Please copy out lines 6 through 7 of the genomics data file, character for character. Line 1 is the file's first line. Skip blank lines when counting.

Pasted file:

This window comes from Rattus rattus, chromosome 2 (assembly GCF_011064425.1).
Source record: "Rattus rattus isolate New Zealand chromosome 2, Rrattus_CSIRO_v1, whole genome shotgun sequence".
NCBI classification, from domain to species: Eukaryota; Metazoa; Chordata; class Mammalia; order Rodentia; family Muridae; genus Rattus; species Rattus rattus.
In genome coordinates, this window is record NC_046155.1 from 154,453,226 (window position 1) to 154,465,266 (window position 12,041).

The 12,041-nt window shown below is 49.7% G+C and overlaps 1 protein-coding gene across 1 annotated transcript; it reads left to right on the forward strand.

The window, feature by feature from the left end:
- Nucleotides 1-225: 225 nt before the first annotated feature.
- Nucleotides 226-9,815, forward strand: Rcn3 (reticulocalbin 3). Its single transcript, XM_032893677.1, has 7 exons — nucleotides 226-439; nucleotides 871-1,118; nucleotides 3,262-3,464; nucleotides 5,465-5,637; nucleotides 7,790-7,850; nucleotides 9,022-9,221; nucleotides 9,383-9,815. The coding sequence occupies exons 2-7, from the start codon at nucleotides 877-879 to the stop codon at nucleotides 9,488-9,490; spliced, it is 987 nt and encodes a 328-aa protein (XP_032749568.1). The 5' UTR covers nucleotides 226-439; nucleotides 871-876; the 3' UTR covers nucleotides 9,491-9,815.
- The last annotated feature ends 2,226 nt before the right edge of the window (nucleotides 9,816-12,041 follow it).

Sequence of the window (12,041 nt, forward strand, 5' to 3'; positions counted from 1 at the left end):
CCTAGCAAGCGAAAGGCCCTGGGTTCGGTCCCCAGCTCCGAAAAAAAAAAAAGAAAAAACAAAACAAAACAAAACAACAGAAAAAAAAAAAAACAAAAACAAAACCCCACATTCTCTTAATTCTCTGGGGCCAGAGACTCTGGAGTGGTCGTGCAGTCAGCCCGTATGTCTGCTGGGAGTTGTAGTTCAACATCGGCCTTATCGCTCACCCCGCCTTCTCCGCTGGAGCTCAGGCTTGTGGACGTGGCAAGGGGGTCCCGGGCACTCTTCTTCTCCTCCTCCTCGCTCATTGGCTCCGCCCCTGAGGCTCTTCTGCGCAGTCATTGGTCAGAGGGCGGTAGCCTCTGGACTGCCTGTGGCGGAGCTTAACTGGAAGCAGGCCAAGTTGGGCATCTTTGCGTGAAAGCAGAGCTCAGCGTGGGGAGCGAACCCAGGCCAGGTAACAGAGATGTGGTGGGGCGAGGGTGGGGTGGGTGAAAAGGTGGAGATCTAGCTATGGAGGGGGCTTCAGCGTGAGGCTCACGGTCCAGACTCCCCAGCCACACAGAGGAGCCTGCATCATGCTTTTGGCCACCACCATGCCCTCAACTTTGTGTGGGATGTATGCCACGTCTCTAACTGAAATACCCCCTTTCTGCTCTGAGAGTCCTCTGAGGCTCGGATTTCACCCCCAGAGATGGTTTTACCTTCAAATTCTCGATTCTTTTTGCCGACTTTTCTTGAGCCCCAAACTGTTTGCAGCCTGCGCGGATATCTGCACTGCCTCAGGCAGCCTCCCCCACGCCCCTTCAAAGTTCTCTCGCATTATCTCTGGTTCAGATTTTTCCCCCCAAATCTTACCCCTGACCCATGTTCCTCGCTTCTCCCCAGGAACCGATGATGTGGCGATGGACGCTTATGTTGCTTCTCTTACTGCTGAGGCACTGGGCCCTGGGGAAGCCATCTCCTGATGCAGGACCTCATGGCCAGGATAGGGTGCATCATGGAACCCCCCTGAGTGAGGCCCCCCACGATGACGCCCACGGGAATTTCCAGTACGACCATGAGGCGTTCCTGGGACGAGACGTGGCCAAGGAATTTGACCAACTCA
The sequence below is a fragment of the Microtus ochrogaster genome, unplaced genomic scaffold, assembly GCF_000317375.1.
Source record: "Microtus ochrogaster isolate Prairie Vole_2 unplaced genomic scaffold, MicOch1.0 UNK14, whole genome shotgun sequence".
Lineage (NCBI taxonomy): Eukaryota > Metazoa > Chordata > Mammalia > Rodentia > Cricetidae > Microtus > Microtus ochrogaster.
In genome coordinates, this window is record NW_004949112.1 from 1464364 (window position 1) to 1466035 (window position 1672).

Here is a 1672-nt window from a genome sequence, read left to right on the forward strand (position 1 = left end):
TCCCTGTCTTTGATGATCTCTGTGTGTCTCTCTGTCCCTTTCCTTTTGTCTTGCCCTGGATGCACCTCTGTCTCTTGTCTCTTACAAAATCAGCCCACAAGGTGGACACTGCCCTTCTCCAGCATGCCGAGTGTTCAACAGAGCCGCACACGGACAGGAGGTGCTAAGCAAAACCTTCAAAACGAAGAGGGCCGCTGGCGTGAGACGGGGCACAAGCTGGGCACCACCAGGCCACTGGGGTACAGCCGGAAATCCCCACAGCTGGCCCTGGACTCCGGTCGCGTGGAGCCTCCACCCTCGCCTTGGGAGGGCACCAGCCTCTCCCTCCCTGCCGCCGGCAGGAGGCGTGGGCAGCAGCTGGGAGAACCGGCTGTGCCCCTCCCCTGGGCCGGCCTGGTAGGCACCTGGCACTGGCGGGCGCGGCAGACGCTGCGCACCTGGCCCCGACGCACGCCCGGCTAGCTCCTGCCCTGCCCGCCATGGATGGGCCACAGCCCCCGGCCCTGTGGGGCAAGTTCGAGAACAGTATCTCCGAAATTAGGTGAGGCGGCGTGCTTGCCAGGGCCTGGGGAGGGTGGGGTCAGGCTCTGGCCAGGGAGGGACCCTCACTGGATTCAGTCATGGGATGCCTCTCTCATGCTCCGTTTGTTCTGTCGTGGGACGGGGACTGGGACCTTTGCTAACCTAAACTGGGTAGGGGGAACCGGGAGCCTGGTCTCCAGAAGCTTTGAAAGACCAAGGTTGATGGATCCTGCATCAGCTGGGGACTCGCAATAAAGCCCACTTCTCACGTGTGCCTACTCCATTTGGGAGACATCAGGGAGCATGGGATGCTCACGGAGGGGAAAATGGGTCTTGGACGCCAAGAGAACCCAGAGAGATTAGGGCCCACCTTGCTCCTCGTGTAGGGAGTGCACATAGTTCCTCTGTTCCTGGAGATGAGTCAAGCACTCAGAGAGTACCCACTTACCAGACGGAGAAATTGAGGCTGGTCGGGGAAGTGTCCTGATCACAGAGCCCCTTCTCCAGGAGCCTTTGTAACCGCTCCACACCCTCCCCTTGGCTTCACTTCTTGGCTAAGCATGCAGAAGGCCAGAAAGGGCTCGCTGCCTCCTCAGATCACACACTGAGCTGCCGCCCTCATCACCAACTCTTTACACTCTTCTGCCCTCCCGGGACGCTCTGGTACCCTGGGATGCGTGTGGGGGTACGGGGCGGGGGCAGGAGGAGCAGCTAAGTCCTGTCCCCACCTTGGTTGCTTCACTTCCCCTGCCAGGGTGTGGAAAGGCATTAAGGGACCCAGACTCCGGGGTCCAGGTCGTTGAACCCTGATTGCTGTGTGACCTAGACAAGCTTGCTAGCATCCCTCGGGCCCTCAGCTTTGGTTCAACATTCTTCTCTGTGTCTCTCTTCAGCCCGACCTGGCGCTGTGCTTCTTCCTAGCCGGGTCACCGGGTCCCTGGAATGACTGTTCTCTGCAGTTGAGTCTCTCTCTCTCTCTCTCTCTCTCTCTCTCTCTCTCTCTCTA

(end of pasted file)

The window, feature by feature from the left end:
- Nucleotides 1-225: 225 nt before the first annotated feature.